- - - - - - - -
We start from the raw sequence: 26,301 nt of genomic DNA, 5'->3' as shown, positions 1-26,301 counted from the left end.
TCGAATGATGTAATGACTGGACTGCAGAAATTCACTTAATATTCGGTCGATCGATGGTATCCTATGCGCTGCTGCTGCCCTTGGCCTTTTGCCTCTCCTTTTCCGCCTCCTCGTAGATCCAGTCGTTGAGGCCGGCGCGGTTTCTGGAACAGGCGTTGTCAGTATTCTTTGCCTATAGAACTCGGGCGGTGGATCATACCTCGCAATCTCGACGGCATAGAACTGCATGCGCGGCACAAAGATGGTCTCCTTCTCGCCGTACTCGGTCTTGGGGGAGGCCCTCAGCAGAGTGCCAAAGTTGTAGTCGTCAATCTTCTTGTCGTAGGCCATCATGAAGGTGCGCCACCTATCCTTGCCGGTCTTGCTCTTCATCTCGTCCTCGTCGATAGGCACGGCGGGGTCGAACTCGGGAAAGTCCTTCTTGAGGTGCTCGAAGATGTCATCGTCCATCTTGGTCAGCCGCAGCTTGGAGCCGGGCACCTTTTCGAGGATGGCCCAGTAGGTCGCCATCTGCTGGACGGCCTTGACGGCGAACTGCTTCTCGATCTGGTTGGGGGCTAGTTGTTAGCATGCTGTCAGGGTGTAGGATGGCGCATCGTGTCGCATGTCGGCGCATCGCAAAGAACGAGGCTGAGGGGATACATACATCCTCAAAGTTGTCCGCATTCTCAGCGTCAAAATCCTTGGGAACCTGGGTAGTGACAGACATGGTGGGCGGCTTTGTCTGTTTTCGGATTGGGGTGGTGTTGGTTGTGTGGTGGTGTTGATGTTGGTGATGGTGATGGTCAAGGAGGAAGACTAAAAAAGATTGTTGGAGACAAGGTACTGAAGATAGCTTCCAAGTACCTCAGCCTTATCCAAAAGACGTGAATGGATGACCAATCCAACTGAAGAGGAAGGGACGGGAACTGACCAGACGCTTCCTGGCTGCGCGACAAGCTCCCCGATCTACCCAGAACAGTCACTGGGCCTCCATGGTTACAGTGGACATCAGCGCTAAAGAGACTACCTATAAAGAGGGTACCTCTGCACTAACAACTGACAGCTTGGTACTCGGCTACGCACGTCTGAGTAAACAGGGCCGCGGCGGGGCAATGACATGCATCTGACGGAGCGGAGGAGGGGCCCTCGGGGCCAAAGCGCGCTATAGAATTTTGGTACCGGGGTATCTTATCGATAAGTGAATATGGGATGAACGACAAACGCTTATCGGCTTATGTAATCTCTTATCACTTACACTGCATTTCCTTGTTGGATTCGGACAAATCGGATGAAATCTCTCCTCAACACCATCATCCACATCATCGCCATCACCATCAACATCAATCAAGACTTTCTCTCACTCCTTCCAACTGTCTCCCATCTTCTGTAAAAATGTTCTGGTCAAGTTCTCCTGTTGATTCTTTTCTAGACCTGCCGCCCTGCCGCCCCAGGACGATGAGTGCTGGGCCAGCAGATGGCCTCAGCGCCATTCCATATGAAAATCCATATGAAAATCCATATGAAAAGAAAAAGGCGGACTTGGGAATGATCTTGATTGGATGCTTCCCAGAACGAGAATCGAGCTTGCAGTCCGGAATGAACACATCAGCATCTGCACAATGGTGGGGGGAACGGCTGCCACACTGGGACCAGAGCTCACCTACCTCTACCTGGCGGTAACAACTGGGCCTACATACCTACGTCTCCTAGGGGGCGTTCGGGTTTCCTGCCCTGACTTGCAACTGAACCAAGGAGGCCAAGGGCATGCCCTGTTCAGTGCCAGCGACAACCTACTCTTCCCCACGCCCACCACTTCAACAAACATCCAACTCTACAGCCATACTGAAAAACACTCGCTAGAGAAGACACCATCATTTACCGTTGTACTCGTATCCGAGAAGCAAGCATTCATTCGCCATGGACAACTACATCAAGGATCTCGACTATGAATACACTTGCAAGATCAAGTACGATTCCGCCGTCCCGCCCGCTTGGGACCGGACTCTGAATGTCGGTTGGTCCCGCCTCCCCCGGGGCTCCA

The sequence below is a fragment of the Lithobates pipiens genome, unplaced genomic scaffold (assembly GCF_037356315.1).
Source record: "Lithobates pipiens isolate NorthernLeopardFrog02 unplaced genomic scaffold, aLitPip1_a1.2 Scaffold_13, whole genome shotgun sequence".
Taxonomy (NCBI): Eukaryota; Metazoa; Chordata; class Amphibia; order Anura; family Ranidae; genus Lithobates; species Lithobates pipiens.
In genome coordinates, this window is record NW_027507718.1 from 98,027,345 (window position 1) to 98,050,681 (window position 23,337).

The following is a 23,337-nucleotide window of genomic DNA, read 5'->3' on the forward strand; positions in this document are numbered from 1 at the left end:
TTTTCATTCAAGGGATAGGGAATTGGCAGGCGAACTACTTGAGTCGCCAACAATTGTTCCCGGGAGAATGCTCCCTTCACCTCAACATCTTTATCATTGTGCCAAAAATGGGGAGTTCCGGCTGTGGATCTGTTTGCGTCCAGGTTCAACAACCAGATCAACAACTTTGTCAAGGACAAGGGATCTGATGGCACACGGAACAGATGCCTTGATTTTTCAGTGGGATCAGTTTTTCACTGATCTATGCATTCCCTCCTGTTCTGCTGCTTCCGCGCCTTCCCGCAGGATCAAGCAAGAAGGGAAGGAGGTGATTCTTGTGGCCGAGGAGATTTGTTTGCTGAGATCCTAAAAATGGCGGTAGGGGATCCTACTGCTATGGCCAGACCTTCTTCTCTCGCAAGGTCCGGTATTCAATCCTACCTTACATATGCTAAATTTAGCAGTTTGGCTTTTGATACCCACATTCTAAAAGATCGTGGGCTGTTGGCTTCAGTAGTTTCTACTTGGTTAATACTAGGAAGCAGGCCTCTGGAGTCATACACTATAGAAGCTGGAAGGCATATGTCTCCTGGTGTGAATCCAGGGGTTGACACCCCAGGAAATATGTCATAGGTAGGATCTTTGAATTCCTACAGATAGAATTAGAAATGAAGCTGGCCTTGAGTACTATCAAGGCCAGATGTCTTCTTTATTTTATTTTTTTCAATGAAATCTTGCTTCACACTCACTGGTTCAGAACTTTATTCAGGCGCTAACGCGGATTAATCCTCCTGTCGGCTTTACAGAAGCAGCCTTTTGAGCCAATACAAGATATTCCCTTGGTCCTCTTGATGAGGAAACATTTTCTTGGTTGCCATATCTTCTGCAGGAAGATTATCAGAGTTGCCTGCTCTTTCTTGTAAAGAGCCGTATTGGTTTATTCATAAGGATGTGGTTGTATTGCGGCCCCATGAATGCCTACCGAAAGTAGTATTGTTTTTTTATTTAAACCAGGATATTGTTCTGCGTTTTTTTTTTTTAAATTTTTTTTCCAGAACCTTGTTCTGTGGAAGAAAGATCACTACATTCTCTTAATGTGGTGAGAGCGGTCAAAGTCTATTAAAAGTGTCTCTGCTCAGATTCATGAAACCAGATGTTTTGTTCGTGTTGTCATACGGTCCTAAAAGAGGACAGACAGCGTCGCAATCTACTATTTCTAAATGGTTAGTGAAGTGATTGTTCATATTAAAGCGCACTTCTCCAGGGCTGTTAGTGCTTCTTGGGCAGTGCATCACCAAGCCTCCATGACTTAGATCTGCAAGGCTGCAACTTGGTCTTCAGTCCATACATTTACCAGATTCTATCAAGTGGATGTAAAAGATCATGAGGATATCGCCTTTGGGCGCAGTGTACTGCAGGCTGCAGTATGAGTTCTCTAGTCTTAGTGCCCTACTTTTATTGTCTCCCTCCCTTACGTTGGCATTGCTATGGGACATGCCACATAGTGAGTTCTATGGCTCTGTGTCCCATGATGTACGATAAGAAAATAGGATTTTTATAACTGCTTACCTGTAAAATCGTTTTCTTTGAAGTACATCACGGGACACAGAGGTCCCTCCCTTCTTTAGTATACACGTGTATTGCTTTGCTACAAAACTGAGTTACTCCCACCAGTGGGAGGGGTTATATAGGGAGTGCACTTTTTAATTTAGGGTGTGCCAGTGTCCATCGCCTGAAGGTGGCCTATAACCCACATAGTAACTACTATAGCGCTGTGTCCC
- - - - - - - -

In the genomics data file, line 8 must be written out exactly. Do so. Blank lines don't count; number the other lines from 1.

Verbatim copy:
TTTTCATTCAAGGGATAGGGAATTGGCAGGCGAACTACTTGAGTCGCCAACAATTGTTCCCGGGAGAATGCTCCCTTCACCTCAACATCTTTATCATTGTGCCAAAAATGGGGAGTTCCGGCTGTGGATCTGTTTGCGTCCAGGTTCAACAACCAGATCAACAACTTTGTCAAGGACAAGGGATCTGATGGCACACGGAACAGATGCCTTGATTTTTCAGTGGGATCAGTTTTTCACTGATCTATGCATTCCCTCCTGTTCTGCTGCTTCCGCGCCTTCCCGCAGGATCAAGCAAGAAGGGAAGGAGGTGATTCTTGTGGCCGAGGAGATTTGTTTGCTGAGATCCTAAAAATGGCGGTAGGGGATCCTACTGCTATGGCCAGACCTTCTTCTCTCGCAAGGTCCGGTATTCAATCCTACCTTACATATGCTAAATTTAGCAGTTTGGCTTTTGATACCCACATTCTAAAAGATCGTGGGCTGTTGGCTTCAGTAGTTTCTACTTGGTTAATACTAGGAAGCAGGCCTCTGGAGTCATACACTATAGAAGCTGGAAGGCATATGTCTCCTGGTGTGAATCCAGGGGTTGACACCCCAGGAAATATGTCATAGGTAGGATCTTTGAATTCCTACAGATAGAATTAGAAATGAAGCTGGCCTTGAGTACTATCAAGGCCAGATGTCTTCTTTATTTTATTTTTTTCAATGAAATCTTGCTTCACACTCACTGGTTCAGAACTTTATTCAGGCGCTAACGCGGATTAATCCTCCTGTCGGCTTTACAGAAGCAGCCTTTTGAGCCAATACAAGATATTCCCTTGGTCCTCTTGATGAGGAAACATTTTCTTGGTTGCCATATCTTCTGCAGGAAGATTATCAGAGTTGCCTGCTCTTTCTTGTAAAGAGCCGTATTGGTTTATTCATAAGGATGTGGTTGTATTGCGGCCCCATGAATGCCTACCGAAAGTAGTATTGTTTTTTTATTTAAACCAGGATATTGTTCTGCGTTTTTTTTTTTTAAATTTTTTTTCCAGAACCTTGTTCTGTGGAAGAAAGATCACTACATTCTCTTAATGTGGTGAGAGCGGTCAAAGTCTATTAAAAGTGTCTCTGCTCAGATTCATGAAACCAGATGTTTTGTTCGTGTTGTCATACGGTCCTAAAAGAGGACAGACAGCGTCGCAATCTACTATTTCTAAATGGTTAGTGAAGTGATTGTTCATATTAAAGCGCACTTCTCCAGGGCTGTTAGTGCTTCTTGGGCAGTGCATCACCAAGCCTCCATGACTTAGATCTGCAAGGCTGCAACTTGGTCTTCAGTCCATACATTTACCAGATTCTATCAAGTGGATGTAAAAGATCATGAGGATATCGCCTTTGGGCGCAGTGTACTGCAGGCTGCAGTATGAGTTCTCTAGTCTTAGTGCCCTACTTTTATTGTCTCCCTCCCTTACGTTGGCATTGCTATGGGACATGCCACATAGTGAGTTCTATGGCTCTGTGTCCCATGATGTACGATAAGAAAATAGGATTTTTATAACTGCTTACCTGTAAAATCGTTTTCTTTGAAGTACATCACGGGACACAGAGGTCCCTCCCTTCTTTAGTATACACGTGTATTGCTTTGCTACAAAACTGAGTTACTCCCACCAGTGGGAGGGGTTATATAGGGAGTGCACTTTTTAATTTAGGGTGTGCCAGTGTCCATCGCCTGAAGGTGGCCTATAACCCACATAGTAACTACTATAGCGCTGTGTCCC